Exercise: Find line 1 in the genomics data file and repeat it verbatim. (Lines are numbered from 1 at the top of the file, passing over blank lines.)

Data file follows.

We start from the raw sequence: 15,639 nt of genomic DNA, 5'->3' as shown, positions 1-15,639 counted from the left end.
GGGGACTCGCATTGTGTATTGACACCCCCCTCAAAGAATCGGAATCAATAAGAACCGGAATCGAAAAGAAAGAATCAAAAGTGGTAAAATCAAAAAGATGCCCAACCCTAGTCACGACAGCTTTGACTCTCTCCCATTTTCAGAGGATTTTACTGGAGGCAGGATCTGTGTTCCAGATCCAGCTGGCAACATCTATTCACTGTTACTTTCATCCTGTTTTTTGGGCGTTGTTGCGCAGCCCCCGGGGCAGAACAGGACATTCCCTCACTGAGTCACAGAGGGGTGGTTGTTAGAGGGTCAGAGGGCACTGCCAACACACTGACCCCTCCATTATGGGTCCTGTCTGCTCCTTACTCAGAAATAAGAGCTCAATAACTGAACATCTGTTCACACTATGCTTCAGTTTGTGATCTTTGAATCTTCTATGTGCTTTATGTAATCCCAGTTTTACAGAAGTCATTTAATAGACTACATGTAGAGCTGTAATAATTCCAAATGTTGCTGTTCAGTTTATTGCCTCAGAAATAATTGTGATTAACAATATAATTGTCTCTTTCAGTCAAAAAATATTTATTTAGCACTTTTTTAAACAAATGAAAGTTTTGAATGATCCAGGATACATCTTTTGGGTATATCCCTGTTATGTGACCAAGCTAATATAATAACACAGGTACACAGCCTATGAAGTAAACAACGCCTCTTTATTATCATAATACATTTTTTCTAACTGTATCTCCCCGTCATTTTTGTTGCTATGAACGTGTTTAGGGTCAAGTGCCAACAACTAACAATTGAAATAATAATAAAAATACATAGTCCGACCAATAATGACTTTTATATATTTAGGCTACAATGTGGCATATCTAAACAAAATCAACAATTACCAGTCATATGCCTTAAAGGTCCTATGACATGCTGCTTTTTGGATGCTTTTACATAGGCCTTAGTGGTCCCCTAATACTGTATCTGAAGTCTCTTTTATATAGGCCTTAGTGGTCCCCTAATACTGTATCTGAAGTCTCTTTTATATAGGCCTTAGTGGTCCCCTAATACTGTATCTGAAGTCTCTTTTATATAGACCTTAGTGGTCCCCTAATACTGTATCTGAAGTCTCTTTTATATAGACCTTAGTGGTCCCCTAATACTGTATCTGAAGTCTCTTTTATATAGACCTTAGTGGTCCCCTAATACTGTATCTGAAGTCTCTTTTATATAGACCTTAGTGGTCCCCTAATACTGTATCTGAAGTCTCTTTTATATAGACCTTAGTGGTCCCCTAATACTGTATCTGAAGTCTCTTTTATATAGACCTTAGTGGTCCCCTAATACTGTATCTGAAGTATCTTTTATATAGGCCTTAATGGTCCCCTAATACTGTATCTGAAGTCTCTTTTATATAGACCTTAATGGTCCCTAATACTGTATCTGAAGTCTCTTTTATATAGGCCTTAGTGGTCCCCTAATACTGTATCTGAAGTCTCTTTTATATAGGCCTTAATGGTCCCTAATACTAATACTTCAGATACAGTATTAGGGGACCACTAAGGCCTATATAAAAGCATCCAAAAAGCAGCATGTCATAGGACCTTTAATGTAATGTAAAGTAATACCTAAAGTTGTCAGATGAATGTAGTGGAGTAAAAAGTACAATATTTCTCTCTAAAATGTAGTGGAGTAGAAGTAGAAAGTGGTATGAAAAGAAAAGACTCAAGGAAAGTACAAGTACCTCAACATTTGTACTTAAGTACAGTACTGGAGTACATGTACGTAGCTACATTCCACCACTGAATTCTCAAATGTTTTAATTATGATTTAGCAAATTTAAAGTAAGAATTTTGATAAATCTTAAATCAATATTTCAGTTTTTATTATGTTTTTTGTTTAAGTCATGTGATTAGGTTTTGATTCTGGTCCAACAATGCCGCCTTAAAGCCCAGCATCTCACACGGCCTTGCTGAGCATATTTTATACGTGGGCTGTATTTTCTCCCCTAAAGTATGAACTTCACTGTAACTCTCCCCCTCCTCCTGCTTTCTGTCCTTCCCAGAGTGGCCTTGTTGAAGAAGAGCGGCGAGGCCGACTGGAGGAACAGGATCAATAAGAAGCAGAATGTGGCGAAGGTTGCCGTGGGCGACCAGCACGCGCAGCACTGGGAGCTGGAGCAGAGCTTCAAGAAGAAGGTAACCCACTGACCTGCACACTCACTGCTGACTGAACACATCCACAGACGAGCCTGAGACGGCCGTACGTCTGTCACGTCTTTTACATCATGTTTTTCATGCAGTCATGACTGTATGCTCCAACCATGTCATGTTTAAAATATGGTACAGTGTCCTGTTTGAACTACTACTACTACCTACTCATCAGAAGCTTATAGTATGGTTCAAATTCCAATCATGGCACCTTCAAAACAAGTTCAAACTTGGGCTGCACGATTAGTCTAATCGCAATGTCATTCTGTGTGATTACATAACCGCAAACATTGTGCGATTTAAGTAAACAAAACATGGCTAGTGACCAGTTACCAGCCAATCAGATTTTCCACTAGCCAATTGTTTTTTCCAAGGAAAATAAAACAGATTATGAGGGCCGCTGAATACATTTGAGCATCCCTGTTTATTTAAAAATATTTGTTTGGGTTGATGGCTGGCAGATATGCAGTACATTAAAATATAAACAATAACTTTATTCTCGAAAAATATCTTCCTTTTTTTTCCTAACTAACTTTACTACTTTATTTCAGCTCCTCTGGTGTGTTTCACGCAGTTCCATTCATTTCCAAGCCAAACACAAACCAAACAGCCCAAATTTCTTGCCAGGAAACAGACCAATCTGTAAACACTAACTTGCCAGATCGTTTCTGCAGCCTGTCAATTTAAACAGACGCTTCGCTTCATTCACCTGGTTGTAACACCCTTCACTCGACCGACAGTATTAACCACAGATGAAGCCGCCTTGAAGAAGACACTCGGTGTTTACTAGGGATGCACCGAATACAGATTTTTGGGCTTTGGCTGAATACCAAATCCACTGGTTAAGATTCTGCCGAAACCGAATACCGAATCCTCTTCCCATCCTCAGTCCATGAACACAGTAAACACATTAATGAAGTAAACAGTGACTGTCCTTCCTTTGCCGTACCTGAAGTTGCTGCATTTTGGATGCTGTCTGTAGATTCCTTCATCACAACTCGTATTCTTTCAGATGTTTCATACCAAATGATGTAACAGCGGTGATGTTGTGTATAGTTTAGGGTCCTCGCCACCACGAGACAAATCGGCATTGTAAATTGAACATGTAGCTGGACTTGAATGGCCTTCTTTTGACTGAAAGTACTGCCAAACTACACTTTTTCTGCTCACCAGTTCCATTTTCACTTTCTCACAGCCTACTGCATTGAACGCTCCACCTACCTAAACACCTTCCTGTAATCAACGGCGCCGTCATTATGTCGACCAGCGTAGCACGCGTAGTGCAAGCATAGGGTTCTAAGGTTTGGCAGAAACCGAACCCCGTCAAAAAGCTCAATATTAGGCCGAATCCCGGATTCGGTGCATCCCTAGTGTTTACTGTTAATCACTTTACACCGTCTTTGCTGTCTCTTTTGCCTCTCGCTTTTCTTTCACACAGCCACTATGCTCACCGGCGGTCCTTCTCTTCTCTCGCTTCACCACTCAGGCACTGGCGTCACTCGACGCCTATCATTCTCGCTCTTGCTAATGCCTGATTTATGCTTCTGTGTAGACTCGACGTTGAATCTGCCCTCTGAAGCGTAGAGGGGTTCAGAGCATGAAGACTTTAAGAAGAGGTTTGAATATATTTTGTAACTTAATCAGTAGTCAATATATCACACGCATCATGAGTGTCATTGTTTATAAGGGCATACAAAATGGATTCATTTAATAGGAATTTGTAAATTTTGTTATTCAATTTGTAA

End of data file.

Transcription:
We start from the raw sequence: 15,639 nt of genomic DNA, 5'->3' as shown, positions 1-15,639 counted from the left end.